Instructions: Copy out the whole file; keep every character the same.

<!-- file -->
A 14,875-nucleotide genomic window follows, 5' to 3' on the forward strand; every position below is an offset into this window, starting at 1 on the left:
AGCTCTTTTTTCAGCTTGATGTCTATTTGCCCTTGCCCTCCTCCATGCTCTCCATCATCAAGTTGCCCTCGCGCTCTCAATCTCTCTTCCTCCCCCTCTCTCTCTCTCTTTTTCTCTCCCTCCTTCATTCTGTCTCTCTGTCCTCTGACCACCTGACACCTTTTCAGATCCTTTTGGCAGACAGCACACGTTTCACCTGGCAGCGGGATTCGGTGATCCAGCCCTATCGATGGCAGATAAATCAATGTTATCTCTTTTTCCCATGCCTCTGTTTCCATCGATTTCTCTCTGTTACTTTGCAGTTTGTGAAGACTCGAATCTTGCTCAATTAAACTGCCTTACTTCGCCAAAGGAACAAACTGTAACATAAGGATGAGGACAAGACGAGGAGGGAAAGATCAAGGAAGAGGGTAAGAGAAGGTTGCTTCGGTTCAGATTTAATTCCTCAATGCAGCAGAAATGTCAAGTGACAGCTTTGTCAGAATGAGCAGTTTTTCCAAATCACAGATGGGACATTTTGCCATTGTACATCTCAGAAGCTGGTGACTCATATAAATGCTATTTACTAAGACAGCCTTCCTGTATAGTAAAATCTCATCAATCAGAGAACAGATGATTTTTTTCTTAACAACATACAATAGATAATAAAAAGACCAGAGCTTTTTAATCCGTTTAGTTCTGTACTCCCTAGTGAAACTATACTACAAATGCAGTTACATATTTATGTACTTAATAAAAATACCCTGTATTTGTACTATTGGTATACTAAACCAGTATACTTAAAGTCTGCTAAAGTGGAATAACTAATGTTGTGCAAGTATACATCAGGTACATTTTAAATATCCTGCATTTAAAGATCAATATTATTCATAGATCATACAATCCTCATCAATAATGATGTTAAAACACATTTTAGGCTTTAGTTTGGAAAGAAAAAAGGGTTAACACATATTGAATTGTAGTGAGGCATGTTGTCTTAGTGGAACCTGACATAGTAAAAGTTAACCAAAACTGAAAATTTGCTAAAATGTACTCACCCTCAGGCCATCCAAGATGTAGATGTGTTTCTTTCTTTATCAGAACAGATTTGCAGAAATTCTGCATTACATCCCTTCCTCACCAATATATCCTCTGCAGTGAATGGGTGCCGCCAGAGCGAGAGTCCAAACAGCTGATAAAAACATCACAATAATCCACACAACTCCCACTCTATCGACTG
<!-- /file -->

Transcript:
A 14,875-nucleotide genomic window follows, 5' to 3' on the forward strand; every position below is an offset into this window, starting at 1 on the left:
AGCTCTTTTTTCAGCTTGATGTCTATTTGCCCTTGCCCTCCTCCATGCTCTCCATCATCAAGTTGCCCTCGCGCTCTCAATCTCTCTTCCTCCCCCTCTCTCTCTCTCTTTTTCTCTCCCTCCTTCATTCTGTCTCTCTGTCCTCTGACCACCTGACACCTTTTCAGATCCTTTTGGCAGACAGCACACGTTTCACCTGGCAGCGGGATTCGGTGATCCAGCCCTATCGATGGCAGATAAATCAATGTTATCTCTTTTTCCCATGCCTCTGTTTCCATCGATTTCTCTCTGTTACTTTGCAGTTTGTGAAGACTCGAATCTTGCTCAATTAAACTGCCTTACTTCGCCAAAGGAACAAACTGTAACATAAGGATGAGGACAAGACGAGGAGGGAAAGATCAAGGAAGAGGGTAAGAGAAGGTTGCTTCGGTTCAGATTTAATTCCTCAATGCAGCAGAAATGTCAAGTGACAGCTTTGTCAGAATGAGCAGTTTTTCCAAATCACAGATGGGACATTTTGCCATTGTACATCTCAGAAGCTGGTGACTCATATAAATGCTATTTACTAAGACAGCCTTCCTGTATAGTAAAATCTCATCAATCAGAGAACAGATGATTTTTTTCTTAACAACATACAATAGATAATAAAAAGACCAGAGCTTTTTAATCCGTTTAGTTCTGTACTCCCTAGTGAAACTATACTACAAATGCAGTTACATATTTATGTACTTAATAAAAATACCCTGTATTTGTACTATTGGTATACTAAACCAGTATACTTAAAGTCTGCTAAAGTGGAATAACTAATGTTGTGCAAGTATACATCAGGTACATTTTAAATATCCTGCATTTAAAGATCAATATTATTCATAGATCATACAATCCTCATCAATAATGATGTTAAAACACATTTTAGGCTTTAGTTTGGAAAGAAAAAAGGGTTAACACATATTGAATTGTAGTGAGGCATGTTGTCTTAGTGGAACCTGACATAGTAAAAGTTAACCAAAACTGAAAATTTGCTAAAATGTACTCACCCTCAGGCCATCCAAGATGTAGATGTGTTTCTTTCTTTATCAGAACAGATTTGCAGAAATTCTGCATTACATCCCTTCCTCACCAATATATCCTCTGCAGTGAATGGGTGCCGCCAGAGCGAGAGTCCAAACAGCTGATAAAAACATCACAATAATCCACACAACTCCCACTCTATCGACTG